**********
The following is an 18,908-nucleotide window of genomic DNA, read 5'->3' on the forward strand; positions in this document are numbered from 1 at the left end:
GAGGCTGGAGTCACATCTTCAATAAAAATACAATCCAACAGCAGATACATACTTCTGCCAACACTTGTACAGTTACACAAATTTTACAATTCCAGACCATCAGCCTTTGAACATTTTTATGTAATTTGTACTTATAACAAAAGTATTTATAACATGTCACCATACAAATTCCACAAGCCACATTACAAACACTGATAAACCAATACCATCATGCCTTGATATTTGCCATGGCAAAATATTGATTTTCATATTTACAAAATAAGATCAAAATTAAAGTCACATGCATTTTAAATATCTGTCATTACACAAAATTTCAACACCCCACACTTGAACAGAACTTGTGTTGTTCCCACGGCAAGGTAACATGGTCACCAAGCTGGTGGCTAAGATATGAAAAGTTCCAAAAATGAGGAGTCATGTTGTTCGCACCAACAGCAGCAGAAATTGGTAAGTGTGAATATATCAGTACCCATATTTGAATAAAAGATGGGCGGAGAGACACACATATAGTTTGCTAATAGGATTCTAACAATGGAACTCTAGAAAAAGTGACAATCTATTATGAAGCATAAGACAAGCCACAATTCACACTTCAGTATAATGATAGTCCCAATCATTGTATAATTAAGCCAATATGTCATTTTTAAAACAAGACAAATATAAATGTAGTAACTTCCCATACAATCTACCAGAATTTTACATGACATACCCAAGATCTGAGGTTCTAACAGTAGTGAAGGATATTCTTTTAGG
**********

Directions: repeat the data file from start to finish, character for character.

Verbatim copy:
The following is an 18,908-nucleotide window of genomic DNA, read 5'->3' on the forward strand; positions in this document are numbered from 1 at the left end:
GAGGCTGGAGTCACATCTTCAATAAAAATACAATCCAACAGCAGATACATACTTCTGCCAACACTTGTACAGTTACACAAATTTTACAATTCCAGACCATCAGCCTTTGAACATTTTTATGTAATTTGTACTTATAACAAAAGTATTTATAACATGTCACCATACAAATTCCACAAGCCACATTACAAACACTGATAAACCAATACCATCATGCCTTGATATTTGCCATGGCAAAATATTGATTTTCATATTTACAAAATAAGATCAAAATTAAAGTCACATGCATTTTAAATATCTGTCATTACACAAAATTTCAACACCCCACACTTGAACAGAACTTGTGTTGTTCCCACGGCAAGGTAACATGGTCACCAAGCTGGTGGCTAAGATATGAAAAGTTCCAAAAATGAGGAGTCATGTTGTTCGCACCAACAGCAGCAGAAATTGGTAAGTGTGAATATATCAGTACCCATATTTGAATAAAAGATGGGCGGAGAGACACACATATAGTTTGCTAATAGGATTCTAACAATGGAACTCTAGAAAAAGTGACAATCTATTATGAAGCATAAGACAAGCCACAATTCACACTTCAGTATAATGATAGTCCCAATCATTGTATAATTAAGCCAATATGTCATTTTTAAAACAAGACAAATATAAATGTAGTAACTTCCCATACAATCTACCAGAATTTTACATGACATACCCAAGATCTGAGGTTCTAACAGTAGTGAAGGATATTCTTTTAGG